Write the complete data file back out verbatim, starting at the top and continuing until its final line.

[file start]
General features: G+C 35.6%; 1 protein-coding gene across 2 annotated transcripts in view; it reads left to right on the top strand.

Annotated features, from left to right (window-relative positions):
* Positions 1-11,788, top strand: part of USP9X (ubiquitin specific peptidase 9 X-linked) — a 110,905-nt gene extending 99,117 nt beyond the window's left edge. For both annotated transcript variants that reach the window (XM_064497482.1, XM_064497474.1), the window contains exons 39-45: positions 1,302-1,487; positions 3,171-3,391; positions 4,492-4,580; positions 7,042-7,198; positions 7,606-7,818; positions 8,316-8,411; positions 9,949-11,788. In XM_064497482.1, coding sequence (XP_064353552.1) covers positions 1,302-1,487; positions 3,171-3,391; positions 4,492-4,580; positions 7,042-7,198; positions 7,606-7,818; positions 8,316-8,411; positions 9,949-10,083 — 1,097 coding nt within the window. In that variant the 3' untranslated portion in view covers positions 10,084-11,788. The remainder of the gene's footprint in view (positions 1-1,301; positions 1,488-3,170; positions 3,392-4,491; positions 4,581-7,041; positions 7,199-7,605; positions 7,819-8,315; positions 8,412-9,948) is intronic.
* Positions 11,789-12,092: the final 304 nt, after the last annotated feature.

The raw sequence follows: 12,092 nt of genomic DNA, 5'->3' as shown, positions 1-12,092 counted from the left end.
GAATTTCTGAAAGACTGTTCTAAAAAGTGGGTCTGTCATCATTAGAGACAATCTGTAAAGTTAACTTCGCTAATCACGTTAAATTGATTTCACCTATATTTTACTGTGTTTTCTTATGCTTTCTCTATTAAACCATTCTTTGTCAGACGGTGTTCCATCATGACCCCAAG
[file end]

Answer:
General features: G+C 35.6%; 1 protein-coding gene across 2 annotated transcripts in view; it reads left to right on the top strand.

Annotated features, from left to right (window-relative positions):
* Positions 1-11,788, top strand: part of USP9X (ubiquitin specific peptidase 9 X-linked) — a 110,905-nt gene extending 99,117 nt beyond the window's left edge. For both annotated transcript variants that reach the window (XM_064497482.1, XM_064497474.1), the window contains exons 39-45: positions 1,302-1,487; positions 3,171-3,391; positions 4,492-4,580; positions 7,042-7,198; positions 7,606-7,818; positions 8,316-8,411; positions 9,949-11,788. In XM_064497482.1, coding sequence (XP_064353552.1) covers positions 1,302-1,487; positions 3,171-3,391; positions 4,492-4,580; positions 7,042-7,198; positions 7,606-7,818; positions 8,316-8,411; positions 9,949-10,083 — 1,097 coding nt within the window. In that variant the 3' untranslated portion in view covers positions 10,084-11,788. The remainder of the gene's footprint in view (positions 1-1,301; positions 1,488-3,170; positions 3,392-4,491; positions 4,581-7,041; positions 7,199-7,605; positions 7,819-8,315; positions 8,412-9,948) is intronic.
* Positions 11,789-12,092: the final 304 nt, after the last annotated feature.

The raw sequence follows: 12,092 nt of genomic DNA, 5'->3' as shown, positions 1-12,092 counted from the left end.
GAATTTCTGAAAGACTGTTCTAAAAAGTGGGTCTGTCATCATTAGAGACAATCTGTAAAGTTAACTTCGCTAATCACGTTAAATTGATTTCACCTATATTTTACTGTGTTTTCTTATGCTTTCTCTATTAAACCATTCTTTGTCAGACGGTGTTCCATCATGACCCCAAG